If no author or creator is provided, start the citation with the title/name of the item you are citing instead. Follow the title/name of the item with the date of publication, and the continue with other citation details.
Note: an author/creator won't necessarily be a person's name. It may be an organization or corporation, for example Health Canada or a username on a site such a YouTube.
If no author or creator is provided, use a shortened version of the title where you'd normally put the author's last name.
If you're citing something which is part of a bigger work, like an article from a magazine, newspaper, journal or encyclopedia, or chapter or short story from a book, put the shortened title in quotation marks in your in-text citation.
Example, paraphrasing: ("A Few Words," 2014)
If you're citing an entire work, like a book, website, video, etc., italicize the shortened title in your in-text citation
Example, 'paraphrasing: (A Few Words, 2014)
If and only if an item is signed as being created by Anonymous, use "Anonymous" where you'd normally put the author's name.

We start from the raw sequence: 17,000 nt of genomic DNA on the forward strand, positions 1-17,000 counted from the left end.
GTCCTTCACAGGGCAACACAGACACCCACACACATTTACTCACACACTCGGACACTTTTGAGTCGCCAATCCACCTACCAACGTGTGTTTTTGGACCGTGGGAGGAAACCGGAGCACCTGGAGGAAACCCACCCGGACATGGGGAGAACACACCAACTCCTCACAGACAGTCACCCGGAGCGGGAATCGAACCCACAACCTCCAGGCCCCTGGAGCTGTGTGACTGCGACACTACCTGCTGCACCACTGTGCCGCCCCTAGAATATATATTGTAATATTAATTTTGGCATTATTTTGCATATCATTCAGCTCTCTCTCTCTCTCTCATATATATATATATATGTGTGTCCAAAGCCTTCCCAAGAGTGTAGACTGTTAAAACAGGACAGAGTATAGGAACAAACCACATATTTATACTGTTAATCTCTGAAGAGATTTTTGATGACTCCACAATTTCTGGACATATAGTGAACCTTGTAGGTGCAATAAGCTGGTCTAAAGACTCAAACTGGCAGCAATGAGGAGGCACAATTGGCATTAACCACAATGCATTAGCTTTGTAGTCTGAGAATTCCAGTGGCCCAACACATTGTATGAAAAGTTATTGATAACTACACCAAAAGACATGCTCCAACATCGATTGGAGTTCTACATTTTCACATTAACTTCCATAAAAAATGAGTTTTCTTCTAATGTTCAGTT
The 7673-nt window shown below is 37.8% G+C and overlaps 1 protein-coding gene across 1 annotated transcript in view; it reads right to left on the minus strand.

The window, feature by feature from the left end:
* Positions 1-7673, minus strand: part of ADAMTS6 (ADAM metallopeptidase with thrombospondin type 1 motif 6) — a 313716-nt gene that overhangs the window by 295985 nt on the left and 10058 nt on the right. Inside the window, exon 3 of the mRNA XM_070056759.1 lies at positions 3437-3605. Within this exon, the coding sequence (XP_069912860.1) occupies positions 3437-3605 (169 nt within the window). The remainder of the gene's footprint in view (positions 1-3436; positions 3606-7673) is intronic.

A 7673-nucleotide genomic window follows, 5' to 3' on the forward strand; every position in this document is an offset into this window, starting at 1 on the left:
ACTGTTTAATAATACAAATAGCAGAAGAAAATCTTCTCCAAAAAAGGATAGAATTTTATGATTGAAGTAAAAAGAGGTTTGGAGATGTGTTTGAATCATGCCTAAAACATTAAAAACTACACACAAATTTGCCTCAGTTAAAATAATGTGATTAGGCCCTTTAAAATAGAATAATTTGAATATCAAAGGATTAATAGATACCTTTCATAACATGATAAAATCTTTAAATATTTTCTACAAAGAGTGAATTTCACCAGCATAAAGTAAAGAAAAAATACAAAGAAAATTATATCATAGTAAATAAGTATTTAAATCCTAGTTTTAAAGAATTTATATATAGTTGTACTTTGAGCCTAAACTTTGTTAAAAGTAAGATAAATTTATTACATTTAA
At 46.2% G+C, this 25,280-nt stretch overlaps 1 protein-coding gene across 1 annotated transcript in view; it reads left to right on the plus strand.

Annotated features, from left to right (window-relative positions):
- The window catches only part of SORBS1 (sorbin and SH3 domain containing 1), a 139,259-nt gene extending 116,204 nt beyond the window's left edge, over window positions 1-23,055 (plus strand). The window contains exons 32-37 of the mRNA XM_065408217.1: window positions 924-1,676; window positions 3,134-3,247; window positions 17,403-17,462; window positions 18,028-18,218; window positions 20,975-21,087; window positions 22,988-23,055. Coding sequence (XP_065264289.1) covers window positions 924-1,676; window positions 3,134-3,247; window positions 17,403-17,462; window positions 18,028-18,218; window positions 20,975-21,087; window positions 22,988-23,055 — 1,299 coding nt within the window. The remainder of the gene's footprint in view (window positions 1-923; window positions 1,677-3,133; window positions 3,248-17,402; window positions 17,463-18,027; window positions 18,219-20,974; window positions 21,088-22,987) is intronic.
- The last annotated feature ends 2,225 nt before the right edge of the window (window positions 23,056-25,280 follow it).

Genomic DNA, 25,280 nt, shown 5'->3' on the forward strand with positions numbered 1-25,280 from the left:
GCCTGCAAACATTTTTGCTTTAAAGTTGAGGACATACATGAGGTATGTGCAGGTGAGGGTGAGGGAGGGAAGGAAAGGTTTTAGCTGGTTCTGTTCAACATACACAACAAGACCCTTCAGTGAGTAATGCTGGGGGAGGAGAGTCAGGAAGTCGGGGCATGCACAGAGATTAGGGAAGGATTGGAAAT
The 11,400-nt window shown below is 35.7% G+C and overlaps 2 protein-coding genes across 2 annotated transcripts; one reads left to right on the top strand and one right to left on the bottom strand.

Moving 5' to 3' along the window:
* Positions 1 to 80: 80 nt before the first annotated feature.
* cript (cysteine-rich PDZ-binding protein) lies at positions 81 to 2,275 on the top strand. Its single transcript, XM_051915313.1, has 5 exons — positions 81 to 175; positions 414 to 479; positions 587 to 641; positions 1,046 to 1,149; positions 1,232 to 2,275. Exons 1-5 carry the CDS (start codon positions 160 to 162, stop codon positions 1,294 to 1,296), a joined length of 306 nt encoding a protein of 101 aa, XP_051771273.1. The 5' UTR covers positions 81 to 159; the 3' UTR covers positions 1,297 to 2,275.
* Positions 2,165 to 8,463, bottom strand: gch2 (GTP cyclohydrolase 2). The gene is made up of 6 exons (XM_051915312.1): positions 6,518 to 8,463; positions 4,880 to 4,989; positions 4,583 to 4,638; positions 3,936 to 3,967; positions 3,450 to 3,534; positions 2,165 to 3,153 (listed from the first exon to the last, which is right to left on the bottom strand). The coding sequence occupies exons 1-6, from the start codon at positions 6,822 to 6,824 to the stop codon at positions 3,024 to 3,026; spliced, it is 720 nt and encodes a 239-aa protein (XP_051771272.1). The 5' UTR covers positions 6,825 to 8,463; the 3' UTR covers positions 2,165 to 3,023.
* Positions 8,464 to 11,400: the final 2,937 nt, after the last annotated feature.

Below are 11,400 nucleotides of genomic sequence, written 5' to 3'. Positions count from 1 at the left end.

Alphabetical Order in References List
When putting works in alphabetical order, ignore initial articles such as "the," "a," or "an." For example the title The best of California would be alphabetized as if it started with the word best instead of the word The
If the title begins with a number, alphabetize it as if the number was spelled out. For example the title 5 ways to succeed in business would be alphabetized under F as if it had started with the word Five.
If no date is provided, use the initials n.d. where you would normally put the date.
Also use the initials n.d. if the date of content is difficult to determine, such as on a Wikipedia page.
Page numbers may not be provided for some items, such as online materials. If this is the case:
If a citation would normally include page numbers but none are provided, skip the page numbers in the citation.
In-Text Citation - Quoting Directly
When quoting directly in the text of your paper, you would normally include page numbers if they were given. If there are no page numbers given:
Occasionally an item may not have a title. If you are citing something with no identified title, write a description of the item placed in square brackets. Put this description in brackets where you'd normally put the title.
If you find an article or eBook using the library databases make sure to look for the database name listed on the detailed record (usually listed towards the bottom).
If it is not listed on the detailed record and you can't tell which one database it is from, enter the name of the database provider (e.g. Proquest, EBSCO, etc.) as the database.
This guide is used/adapted with the permission of Seneca College Libraries.